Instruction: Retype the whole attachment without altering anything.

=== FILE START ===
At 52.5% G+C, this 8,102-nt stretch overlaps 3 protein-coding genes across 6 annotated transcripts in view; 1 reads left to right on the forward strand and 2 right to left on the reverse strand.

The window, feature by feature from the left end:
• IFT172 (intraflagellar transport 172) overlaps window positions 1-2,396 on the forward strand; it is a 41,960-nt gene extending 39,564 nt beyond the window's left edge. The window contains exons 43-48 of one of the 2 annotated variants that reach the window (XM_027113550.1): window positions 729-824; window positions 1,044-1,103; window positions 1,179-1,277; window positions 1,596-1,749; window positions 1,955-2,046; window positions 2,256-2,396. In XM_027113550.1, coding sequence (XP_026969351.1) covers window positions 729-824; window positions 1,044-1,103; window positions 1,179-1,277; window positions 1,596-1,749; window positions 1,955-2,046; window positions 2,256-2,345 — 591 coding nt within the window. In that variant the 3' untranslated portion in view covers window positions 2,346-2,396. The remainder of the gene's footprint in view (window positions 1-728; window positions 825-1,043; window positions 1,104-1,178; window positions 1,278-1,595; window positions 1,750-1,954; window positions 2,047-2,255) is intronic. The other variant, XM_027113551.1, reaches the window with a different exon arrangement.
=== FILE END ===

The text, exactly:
At 52.5% G+C, this 8,102-nt stretch overlaps 3 protein-coding genes across 6 annotated transcripts in view; 1 reads left to right on the forward strand and 2 right to left on the reverse strand.

The window, feature by feature from the left end:
• IFT172 (intraflagellar transport 172) overlaps window positions 1-2,396 on the forward strand; it is a 41,960-nt gene extending 39,564 nt beyond the window's left edge. The window contains exons 43-48 of one of the 2 annotated variants that reach the window (XM_027113550.1): window positions 729-824; window positions 1,044-1,103; window positions 1,179-1,277; window positions 1,596-1,749; window positions 1,955-2,046; window positions 2,256-2,396. In XM_027113550.1, coding sequence (XP_026969351.1) covers window positions 729-824; window positions 1,044-1,103; window positions 1,179-1,277; window positions 1,596-1,749; window positions 1,955-2,046; window positions 2,256-2,345 — 591 coding nt within the window. In that variant the 3' untranslated portion in view covers window positions 2,346-2,396. The remainder of the gene's footprint in view (window positions 1-728; window positions 825-1,043; window positions 1,104-1,178; window positions 1,278-1,595; window positions 1,750-1,954; window positions 2,047-2,255) is intronic. The other variant, XM_027113551.1, reaches the window with a different exon arrangement.